It can be challenging to maintain close relationships during a crisis, especially when we can’t be in the physical presence of loved ones and colleagues due to the COVID-19 pandemic.

 

Mandated social isolation may also have you feeling anxious, sad or lost.

 

In your journal, explore these emotions. Who do you miss the most? How has the lack of in-person social interaction affected you?

While you might be isolated, it’s important to remain connected - and you can get more creative than the normal text message or phone call!

 

Host a Netflix Party, take an online group fitness class, cook dinner with friends over FaceTime, or just chat in your pj’s with some popcorn, wine and snuggles with pets.

 

In a forum post titled “MH in a Crisis - Module 2,” recommend some Netflix hidden gems that will make a great watch party for others to enjoy.

 

Check out the free yoga class below, originally taught by ST team member Brittany Uhlorn via Zoom on Thursday, June 18. 

The current racial injustice crisis might be making you feel like you are alone and that your voice is oppressed.

 

Think about your network - family, friends, colleagues.

 

Who can you reach out to when you need a shoulder to cry on or an ear to vent to? Journal about these people and the supporting roles they play in your life. 

Although the term “allyship” isn’t new, we’ve seen a surge in its usage over the past few weeks.

 

But what does it mean to be an ally?

 

Read this short guide on what it means to be a dutiful ally. For Black students who might feel particularly shaken by racial injustices and want to galvanize support for the Black community, return to the  forum post titled “MH During a Crisis - Module 2” to share what you need in an ally

Life as we know it has indefinitely changed by the current crisis.

 

As researchers, many of us have had to transition away from the bench or field to work remotely. Because of this, our productivity may have taken a nosedive.

 

Journal about the emotions you’ve been experiencing regarding your productivity - or lack thereof - during this time.

Our thoughts tend to cloud our realities, having a negative effect on our self-perception.

 

Using the table below as a guide, write down the facts - tangible actions you've done or tasks you have (or haven't) accomplished this week.

 

Compare them with your feelings about those hit or misses.

Anxiety can arise when we feel unaccomplished or have to change our “productivity standards.”

 

However, it’s important to maintain our self-peace while redefining productivity.

 

Read this article about taking care of yourself while you make these necessary changes.

Now that you’ve explored how this crisis has affected your productivity, it’s time to get creative and redefine your standards!

 

Using these two infographics as a guide, pick one goal that you would like to work on this week. It might take more than a week, and that’s ok - be gentle with yourself during this process.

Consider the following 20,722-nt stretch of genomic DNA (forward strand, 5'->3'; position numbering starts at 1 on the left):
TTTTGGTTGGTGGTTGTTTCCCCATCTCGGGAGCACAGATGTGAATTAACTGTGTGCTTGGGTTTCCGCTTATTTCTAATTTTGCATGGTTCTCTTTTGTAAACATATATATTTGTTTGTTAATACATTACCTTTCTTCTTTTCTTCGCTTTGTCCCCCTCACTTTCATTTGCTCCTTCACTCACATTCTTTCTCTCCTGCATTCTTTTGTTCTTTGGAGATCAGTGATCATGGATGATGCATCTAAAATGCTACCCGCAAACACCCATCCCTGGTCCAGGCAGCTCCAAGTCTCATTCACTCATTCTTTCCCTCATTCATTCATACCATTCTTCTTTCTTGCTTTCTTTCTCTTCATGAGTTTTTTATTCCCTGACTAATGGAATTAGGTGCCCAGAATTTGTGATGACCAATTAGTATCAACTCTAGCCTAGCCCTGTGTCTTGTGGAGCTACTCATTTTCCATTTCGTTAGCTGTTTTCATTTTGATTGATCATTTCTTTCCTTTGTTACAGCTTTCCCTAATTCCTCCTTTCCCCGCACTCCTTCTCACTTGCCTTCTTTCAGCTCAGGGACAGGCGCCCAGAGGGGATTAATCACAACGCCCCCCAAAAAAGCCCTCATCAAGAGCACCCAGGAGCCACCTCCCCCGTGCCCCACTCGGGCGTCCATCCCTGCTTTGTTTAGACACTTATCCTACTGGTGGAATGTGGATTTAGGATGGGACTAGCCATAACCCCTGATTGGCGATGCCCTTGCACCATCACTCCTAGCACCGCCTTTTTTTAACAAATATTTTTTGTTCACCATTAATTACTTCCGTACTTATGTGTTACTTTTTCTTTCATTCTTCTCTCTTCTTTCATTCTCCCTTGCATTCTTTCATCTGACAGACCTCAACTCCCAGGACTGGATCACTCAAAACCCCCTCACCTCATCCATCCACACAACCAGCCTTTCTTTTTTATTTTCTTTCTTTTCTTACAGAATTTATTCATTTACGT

In a forum post, share your progress and tips with others. Title your post “MH During a Crisis - Module 3.”

Wrap-Up

Support Networks

In Collaboration with Dr. Zoë Ayres

July 3, 2020

Design by @zjayres

Content by @BrittanyUhlorn

MODULE 4

Redefining Productivity

June 28- July 4, 2020

fact vs feeling mhc m3.png

Life as we know it has indefinitely changed, from both physical health and equality perspectives.

 

As researchers, many of us have had to transition away from the bench or field to work remotely, and those of us representing marginalized identities might not feel safe or have the mental strength to focus on our work.

 

Because of this, our productivity may have taken a nosedive.

 

Journal about the emotions you’ve been experiencing regarding your productivity - or lack thereof - during this time.

Our thoughts tend to cloud our realities, having a negative effect on our self-perception.

 

Using the below table as a guide, write down the facts - tangible actions that you’ve done this week. Contrast them with your feelings about those actions. 

Anxiety can arise when we feel unaccomplished or have to change our “productivity standards.”

 

However, it’s important to maintain our self-peace while redefining productivity.

 

Read this article about taking care of yourself while you make these changes.

Now that you’ve explored how these events have affected your productivity, it’s time to get creative and redefine your standards!

 

Using these two infographics as a guide, pick one goal that you would like to work on this week.

 

It might take more than a week, and that’s ok - be gentle with yourself during this process.

 

In a forum post, share your progress and tips for others. Title your post “MH During a Crisis - Module 4.”

PhDBalance_ConceptArt_StrongerTogetherSe
bottom of page